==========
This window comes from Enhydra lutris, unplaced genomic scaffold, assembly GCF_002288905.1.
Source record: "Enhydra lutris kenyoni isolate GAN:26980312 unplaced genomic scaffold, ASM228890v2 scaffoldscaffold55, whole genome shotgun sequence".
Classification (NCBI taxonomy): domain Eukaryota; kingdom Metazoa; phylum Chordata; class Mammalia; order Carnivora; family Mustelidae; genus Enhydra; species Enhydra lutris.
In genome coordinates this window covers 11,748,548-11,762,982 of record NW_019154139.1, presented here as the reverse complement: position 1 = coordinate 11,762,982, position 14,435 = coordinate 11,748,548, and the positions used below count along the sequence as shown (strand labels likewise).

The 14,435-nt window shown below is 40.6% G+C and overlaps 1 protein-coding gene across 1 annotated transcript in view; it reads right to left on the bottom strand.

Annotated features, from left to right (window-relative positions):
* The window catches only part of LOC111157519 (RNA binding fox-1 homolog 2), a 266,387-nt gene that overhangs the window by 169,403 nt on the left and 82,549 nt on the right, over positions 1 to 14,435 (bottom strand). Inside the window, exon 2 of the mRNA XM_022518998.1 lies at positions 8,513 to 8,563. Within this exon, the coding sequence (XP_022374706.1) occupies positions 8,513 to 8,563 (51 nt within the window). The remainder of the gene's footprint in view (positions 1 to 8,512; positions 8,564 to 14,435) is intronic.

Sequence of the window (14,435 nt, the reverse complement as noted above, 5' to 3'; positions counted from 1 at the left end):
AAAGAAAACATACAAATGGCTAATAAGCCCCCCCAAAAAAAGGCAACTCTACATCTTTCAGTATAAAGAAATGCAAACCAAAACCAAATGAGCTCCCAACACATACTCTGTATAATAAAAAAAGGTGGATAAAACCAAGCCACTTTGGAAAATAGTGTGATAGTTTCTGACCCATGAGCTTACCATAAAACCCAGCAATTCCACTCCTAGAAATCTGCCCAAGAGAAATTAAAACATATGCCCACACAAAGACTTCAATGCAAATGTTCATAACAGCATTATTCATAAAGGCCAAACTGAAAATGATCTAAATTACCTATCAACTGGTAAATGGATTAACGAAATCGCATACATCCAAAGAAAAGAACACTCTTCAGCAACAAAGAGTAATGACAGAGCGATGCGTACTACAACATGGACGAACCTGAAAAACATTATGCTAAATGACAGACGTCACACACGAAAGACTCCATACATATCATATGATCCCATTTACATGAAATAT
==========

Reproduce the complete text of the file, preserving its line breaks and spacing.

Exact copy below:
This window comes from Enhydra lutris, unplaced genomic scaffold, assembly GCF_002288905.1.
Source record: "Enhydra lutris kenyoni isolate GAN:26980312 unplaced genomic scaffold, ASM228890v2 scaffoldscaffold55, whole genome shotgun sequence".
Classification (NCBI taxonomy): domain Eukaryota; kingdom Metazoa; phylum Chordata; class Mammalia; order Carnivora; family Mustelidae; genus Enhydra; species Enhydra lutris.
In genome coordinates this window covers 11,748,548-11,762,982 of record NW_019154139.1, presented here as the reverse complement: position 1 = coordinate 11,762,982, position 14,435 = coordinate 11,748,548, and the positions used below count along the sequence as shown (strand labels likewise).

The 14,435-nt window shown below is 40.6% G+C and overlaps 1 protein-coding gene across 1 annotated transcript in view; it reads right to left on the bottom strand.

Annotated features, from left to right (window-relative positions):
* The window catches only part of LOC111157519 (RNA binding fox-1 homolog 2), a 266,387-nt gene that overhangs the window by 169,403 nt on the left and 82,549 nt on the right, over positions 1 to 14,435 (bottom strand). Inside the window, exon 2 of the mRNA XM_022518998.1 lies at positions 8,513 to 8,563. Within this exon, the coding sequence (XP_022374706.1) occupies positions 8,513 to 8,563 (51 nt within the window). The remainder of the gene's footprint in view (positions 1 to 8,512; positions 8,564 to 14,435) is intronic.

Sequence of the window (14,435 nt, the reverse complement as noted above, 5' to 3'; positions counted from 1 at the left end):
AAAGAAAACATACAAATGGCTAATAAGCCCCCCCAAAAAAAGGCAACTCTACATCTTTCAGTATAAAGAAATGCAAACCAAAACCAAATGAGCTCCCAACACATACTCTGTATAATAAAAAAAGGTGGATAAAACCAAGCCACTTTGGAAAATAGTGTGATAGTTTCTGACCCATGAGCTTACCATAAAACCCAGCAATTCCACTCCTAGAAATCTGCCCAAGAGAAATTAAAACATATGCCCACACAAAGACTTCAATGCAAATGTTCATAACAGCATTATTCATAAAGGCCAAACTGAAAATGATCTAAATTACCTATCAACTGGTAAATGGATTAACGAAATCGCATACATCCAAAGAAAAGAACACTCTTCAGCAACAAAGAGTAATGACAGAGCGATGCGTACTACAACATGGACGAACCTGAAAAACATTATGCTAAATGACAGACGTCACACACGAAAGACTCCATACATATCATATGATCCCATTTACATGAAATAT